Still, the mayor of our fine city, Bill de Blasio, agrees with Heatherwick, declaring, “I like what I see.” Others suggest the work will provide a space for meditating on the city. But meditating on what, one wonders. The glistening glass buildings that will surround Heatherwick’s structure hardly prompt the kind of introspection inspired by, say, the unfettered view of Paris one gets from the peak of the Eiffel tower. Make no mistake, the Hudson Yards real estate project is actually worth pondering. The development features glitzy residential properties ($1.95 million is the starting cost for a one-bedroom at 15 Hudson Yards) and high-end office space. The vast majority of the people who will climb Vessel’s steps will gaze out at a reality that is, and likely will always be, financially inaccessible to them.
But creating a space where people normally isolated by our urban environment can interact is perhaps the most important function of public art. People will probably interact because of Vessel; perhaps Heatherwick’s sculpture will draw them to the square surrounding the sculpture. But in and of itself, climbing stairs is limited as a communal activity. Compare this piece to the High Line, which is both a constantly shifting and evolving work of public art itself and a space for the creation of more public art. Thought provoking artists like Barbara Kruger, Nari Ward, and Kathryn Andrews have all contributed works to the park, which runs along an out-of-use rail line. Moreover, it is practical, allowing you to skip over crosswalks and the din of downtown traffic and providing spaces to sit, eat, and relax.
Then there are works of public sculpture that use height to provoke political confrontations with normally inaccessible places. Take Tatzu Nishi’s Discovering Columbus (2012), put on by the Public Art Fund, for example. Normally, the statue of the explorer, towering powerfully 75 feet above 59th Street’s Columbus Circle, is inaccessible. But Nishi built a room around the figure, accessible by climbing six flights of stairs. (Let the record show that I’m not against stairs.) The piece served to alter the power dynamics created by the monument, asked us to think about who has the means to collect art, and perhaps caused some New Yorkers to confront the legacy of Columbus and the problematic way he is idealized in the United States.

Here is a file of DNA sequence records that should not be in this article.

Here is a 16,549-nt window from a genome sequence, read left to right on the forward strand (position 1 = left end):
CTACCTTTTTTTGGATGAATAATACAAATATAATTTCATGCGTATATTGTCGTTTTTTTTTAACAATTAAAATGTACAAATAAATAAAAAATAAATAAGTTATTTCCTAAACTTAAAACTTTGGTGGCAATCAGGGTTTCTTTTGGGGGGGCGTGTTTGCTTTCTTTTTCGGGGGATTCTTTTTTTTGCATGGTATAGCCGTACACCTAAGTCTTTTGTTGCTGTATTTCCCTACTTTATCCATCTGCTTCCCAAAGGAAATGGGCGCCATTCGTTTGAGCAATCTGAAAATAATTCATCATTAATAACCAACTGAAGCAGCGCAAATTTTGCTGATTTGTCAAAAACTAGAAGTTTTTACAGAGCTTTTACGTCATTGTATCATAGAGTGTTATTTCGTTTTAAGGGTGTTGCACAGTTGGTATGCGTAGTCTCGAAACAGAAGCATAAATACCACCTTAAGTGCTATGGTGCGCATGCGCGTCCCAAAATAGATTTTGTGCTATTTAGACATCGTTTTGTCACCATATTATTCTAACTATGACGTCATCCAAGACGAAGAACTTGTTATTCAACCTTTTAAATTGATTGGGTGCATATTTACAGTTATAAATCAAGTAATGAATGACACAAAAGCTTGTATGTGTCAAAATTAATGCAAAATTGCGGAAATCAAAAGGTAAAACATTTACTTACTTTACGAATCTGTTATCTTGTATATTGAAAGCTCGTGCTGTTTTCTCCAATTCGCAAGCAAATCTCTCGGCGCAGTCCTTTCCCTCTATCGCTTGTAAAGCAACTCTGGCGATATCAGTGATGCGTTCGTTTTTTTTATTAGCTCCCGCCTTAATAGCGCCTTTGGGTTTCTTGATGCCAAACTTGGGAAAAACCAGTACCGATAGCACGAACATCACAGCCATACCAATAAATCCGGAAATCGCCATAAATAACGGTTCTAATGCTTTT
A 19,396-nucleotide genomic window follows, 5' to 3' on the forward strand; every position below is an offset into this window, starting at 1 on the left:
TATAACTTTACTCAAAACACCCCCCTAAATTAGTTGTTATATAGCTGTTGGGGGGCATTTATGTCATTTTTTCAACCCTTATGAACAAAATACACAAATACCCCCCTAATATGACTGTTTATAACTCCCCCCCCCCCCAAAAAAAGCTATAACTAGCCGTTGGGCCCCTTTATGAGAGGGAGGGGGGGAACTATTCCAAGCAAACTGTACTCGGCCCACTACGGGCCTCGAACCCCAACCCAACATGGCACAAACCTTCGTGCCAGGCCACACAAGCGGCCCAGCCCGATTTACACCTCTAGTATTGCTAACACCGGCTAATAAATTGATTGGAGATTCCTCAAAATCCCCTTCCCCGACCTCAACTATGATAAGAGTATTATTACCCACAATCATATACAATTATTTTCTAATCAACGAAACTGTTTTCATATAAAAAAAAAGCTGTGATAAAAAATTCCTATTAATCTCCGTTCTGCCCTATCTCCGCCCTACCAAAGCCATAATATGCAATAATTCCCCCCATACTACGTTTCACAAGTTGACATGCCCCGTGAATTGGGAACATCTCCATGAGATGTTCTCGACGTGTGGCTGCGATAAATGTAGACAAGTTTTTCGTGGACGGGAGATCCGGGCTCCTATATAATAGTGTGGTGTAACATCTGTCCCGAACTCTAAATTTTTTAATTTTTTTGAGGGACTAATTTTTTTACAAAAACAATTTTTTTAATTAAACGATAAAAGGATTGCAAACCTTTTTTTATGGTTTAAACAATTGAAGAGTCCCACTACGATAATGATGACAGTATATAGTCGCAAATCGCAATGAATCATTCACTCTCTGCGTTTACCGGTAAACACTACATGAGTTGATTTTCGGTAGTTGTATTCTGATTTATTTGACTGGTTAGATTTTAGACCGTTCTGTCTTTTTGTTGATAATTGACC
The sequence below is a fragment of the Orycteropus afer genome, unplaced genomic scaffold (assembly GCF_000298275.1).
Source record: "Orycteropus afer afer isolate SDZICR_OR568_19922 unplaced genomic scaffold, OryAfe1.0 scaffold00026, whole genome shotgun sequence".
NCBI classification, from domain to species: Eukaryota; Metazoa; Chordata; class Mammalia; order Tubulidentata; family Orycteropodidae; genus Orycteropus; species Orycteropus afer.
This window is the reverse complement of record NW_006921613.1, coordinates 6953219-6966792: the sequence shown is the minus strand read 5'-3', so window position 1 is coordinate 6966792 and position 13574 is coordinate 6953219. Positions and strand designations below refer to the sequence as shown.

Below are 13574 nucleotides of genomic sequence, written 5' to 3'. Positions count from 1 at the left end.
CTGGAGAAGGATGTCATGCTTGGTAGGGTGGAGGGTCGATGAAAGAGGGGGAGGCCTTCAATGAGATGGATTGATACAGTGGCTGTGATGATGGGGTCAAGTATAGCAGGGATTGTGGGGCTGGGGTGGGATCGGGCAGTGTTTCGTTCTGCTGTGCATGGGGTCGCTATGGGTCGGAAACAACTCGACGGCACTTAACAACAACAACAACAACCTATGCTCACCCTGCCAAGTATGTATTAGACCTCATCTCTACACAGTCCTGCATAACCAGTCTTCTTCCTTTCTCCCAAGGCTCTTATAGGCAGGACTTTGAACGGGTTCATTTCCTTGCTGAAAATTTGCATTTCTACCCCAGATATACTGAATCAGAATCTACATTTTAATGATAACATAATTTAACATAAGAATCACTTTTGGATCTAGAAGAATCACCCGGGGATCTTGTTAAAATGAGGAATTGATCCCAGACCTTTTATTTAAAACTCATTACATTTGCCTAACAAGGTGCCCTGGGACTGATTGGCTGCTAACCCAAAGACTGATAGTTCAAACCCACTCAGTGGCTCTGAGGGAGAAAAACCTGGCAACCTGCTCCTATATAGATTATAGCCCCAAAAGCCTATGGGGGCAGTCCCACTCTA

One of the unending struggles when wading through all the contemporary art that exists today is to differentiate between works with meaning that is ambiguous or multiplicitous and works that are simply empty. To be confronted with the latter wrapped with language that implies the former, as is all too often the case, can be incredibly alienating. Vessel is no exception, except, perhaps, in terms of scale and visibility. “The project is a big invitation,” Heatherwick has said. “It’s just there to hopefully mean things to different people, to not tell you what you’re supposed to think. It’s like a platform for life.” No—it’s just a giant staircase. And that’s too bad.